What is the Price-to-Rent Ratio and How to Use it to Profit!

Every real estate investor wants to know whether the market they are investing in is a good place to invest or not. So, how do the veteran investors figure it out? With numbers, of course.

Real estate investing is all about the bottom line. This is a numbers game where facts and figures are used to evaluate a property and its quality. Do the numbers point towards growth or a downturn in your real estate investment?

One of the best metrics to use in determining whether a property will perform well, the price-to-rent ratio is used by investors to identify areas that could be good for owning rental property.

In this article, we will look deeper into what a price-to-rent ratio means, what makes it special, and how you can use it to profit.

What Is the Price-to-Rent Ratio?

The price-to-rent (PTR) ratio is an important indicator of a housing market’s health. This metric compares annual gross rent in a specific location to the price of buying houses in the same area.

Investors use the price-to-rent ratio when determining whether it is more cost-effective to buy a specific property for future resale or to just rent it out.

According to Statista, the price-to-rent ratio in the US has been increasing on a quarterly basis in recent years. For example, in the first quarter of 2021, the PTR ratio nationally was 121.8%, which was an 11.3 index point increase from the previous year’s first quarter.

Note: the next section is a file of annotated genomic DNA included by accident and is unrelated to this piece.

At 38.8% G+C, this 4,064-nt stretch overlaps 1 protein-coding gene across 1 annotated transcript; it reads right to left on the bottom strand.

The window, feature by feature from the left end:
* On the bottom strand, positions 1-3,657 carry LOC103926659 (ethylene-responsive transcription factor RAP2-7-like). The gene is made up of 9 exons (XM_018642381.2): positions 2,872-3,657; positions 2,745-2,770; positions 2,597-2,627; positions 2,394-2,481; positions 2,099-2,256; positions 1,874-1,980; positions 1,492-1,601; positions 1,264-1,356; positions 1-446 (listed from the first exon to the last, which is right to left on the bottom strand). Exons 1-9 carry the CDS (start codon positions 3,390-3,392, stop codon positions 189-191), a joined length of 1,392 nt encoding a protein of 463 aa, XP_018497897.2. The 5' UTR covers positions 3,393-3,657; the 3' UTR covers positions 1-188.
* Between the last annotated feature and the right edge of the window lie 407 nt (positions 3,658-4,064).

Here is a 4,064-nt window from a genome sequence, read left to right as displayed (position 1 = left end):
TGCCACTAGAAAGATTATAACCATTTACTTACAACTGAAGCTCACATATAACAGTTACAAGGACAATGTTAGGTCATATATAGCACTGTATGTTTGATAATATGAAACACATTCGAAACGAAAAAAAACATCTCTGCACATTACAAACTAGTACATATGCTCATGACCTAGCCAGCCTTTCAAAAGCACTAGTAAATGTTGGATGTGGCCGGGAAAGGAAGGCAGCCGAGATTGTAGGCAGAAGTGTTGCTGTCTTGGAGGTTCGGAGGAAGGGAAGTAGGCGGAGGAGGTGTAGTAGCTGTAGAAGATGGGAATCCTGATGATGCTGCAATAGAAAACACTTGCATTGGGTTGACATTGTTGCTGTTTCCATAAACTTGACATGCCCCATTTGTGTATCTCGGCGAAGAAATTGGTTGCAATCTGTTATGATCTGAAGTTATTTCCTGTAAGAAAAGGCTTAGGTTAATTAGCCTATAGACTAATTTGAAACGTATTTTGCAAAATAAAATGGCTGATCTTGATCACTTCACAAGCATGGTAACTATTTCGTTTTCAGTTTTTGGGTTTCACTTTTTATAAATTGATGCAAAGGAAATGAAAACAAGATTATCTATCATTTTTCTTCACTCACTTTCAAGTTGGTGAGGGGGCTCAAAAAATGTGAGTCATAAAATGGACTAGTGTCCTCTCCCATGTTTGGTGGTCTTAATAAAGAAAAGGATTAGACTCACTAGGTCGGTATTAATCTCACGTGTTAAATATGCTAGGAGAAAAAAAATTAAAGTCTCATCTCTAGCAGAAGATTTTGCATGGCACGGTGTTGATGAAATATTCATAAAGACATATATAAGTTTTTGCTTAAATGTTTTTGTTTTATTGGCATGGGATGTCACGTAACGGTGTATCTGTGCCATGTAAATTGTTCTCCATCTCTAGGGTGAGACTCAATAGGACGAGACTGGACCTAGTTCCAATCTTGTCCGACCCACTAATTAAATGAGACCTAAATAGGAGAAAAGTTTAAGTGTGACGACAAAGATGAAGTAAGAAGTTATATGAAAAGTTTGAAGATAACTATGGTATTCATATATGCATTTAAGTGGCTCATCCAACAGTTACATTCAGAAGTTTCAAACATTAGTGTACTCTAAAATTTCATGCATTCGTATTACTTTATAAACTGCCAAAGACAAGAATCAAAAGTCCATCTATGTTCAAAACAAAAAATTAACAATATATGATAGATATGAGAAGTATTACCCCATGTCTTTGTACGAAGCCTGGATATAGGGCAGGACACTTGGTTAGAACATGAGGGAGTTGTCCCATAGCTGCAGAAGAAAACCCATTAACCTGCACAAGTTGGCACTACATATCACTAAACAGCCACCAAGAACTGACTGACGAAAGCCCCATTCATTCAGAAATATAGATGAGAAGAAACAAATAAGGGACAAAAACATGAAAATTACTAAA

Let’s take a look at how we come up with these figures.

How to Calculate the Price-to-Rent Ratio

Calculating the price-to-rent ratio is straightforward for many investors. The formula is quite simple.

Price-to-Rent Ratio = Average Property Price / (Average Rent Per Month x 12 Months)

For example, if the home sales around Colorado average at \$200,000 and the average rent is \$1,250 per month, then the price-to-rent ratio is:

\$200,000 / (\$1,250 x 12) = 13.3

It may not be easy to find data on the price-to-rent ratio for a particular area, but fortunately, Zillow and the United States Department of Labor do most of the legwork for you. Here you can find real-time data on home values, home sales and listings, and even price-to-income ratios.

However, you need to understand that when it comes to the price-to-rent ratio, there is no one size fits all approach to finding the best ratio. Everything depends on what you’re specifically looking for in the real estate market.

With that said, a price-to-rent ratio ranging from 16-20 shows that the average home value is almost level with the average monthly rent. This translates into stable rental space demand and general price affordability.

Cities with these kinds of ratios are secondary markets with above average employment, economic, and population growth rates, making them the perfect location for beginner investors.

What the Price-to-Rent Ratio Tells Investors

The price-to-rent ratio is one of several housing market indicators used by beginner and seasoned investors to gauge the value of a potential rental property. Keeping that in mind, the price-to-rent ratio falls into three broad categories:

• (High) 21 and above
• (Medium) 16 to 20
• (Low) 15 and below

If a certain zip code has a PTR ratio below 15, most residents in the area own their homes rather than rent. This low ratio also means that it may be hard to maintain cash flow since, as an investor, you might experience trouble finding a tenant. The best approach to use when investing in such a market is a fix-and-flip approach since there will be many homebuyers to choose from.